My favourite Disney character of all time is Dory, the blue fish from Finding Nemo. I love her because she's hilariously funny and I feel I can associate with her. Don't get me wrong - I don't suffer from short-term memory loss (I do speak Whale though), but the past few years I've noticed that my memory is completely shot. I've blamed it on my two epidurals, but apparently now I can even blame chemotherapy. Sadly, the concept of 'chemo brain' is not an urban myth: studies have been done and it's been proven that both radiotherapy and chemotherapy mess with your memory and cognitive thinking and its effects may last up to five years.
This is really bad news: even before chemotherapy I found myself indulging in many forms of James Joyce 'streams of consciousness' dialogues with myself, and even more worryingly, with others. I have not recognised half the people who ask me to be their friend on Facebook. Most of them turn out to be classmates from high school or university and apparently, I even snogged one of them. (Oops.) And when I do remember something, it's a bit skewed: I was convinced that my father tried to drown me when I was a wee babe, whilst my mother and godfather watched gleefully. (I even remember my swimsuit: a red and white stripy number with an anchor design in front.) When I confronted my parents about this attempted infanticide, I was told that yes, my father had held me over a boat and let my feet dangle over the water when I was two. But apparently we were on a boat one lovely summer holiday and my father certainly was not going to let go - they just wanted me to enjoy the water - or so they say... (My parents found this memory very funny by the way. All I can say is a word to the wise: be careful what you do to your children as you may scar them for life.)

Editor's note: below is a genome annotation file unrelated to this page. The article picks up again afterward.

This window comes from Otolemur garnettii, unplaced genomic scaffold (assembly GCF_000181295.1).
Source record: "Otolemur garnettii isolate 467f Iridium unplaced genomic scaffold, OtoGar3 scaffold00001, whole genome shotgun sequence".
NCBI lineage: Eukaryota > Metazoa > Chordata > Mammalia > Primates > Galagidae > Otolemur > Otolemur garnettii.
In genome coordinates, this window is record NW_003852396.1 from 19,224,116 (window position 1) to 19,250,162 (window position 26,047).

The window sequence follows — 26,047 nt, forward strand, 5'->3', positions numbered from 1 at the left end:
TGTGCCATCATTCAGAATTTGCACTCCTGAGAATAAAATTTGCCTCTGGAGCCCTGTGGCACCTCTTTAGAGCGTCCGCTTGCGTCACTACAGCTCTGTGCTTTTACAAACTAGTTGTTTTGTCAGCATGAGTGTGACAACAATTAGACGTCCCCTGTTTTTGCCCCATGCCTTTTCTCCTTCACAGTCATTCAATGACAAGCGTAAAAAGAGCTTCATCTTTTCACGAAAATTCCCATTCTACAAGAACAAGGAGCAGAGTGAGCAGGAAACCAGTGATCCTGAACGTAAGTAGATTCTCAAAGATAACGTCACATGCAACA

If this is what my memory was before chemotherapy, I cannot even begin to imagine what it will be like when this whole episode is over. Currently, not enough research has been done on chemo brain to prevent it. So again I'm having to rely on my instincts. Although I will not turn my back on trashy magazines, it now seems imperative that I go back to hours spent doing killer sudoku. I was so addicted to this puzzle at one point that I would spend a couple of hours each day solving them. I had to eventually wean myself off as I was not getting anything done. Well, now I can do them with impunity. It's for the sake of my mental health after all. So forget the pile of laundry or ironing: it's puzzle time for me.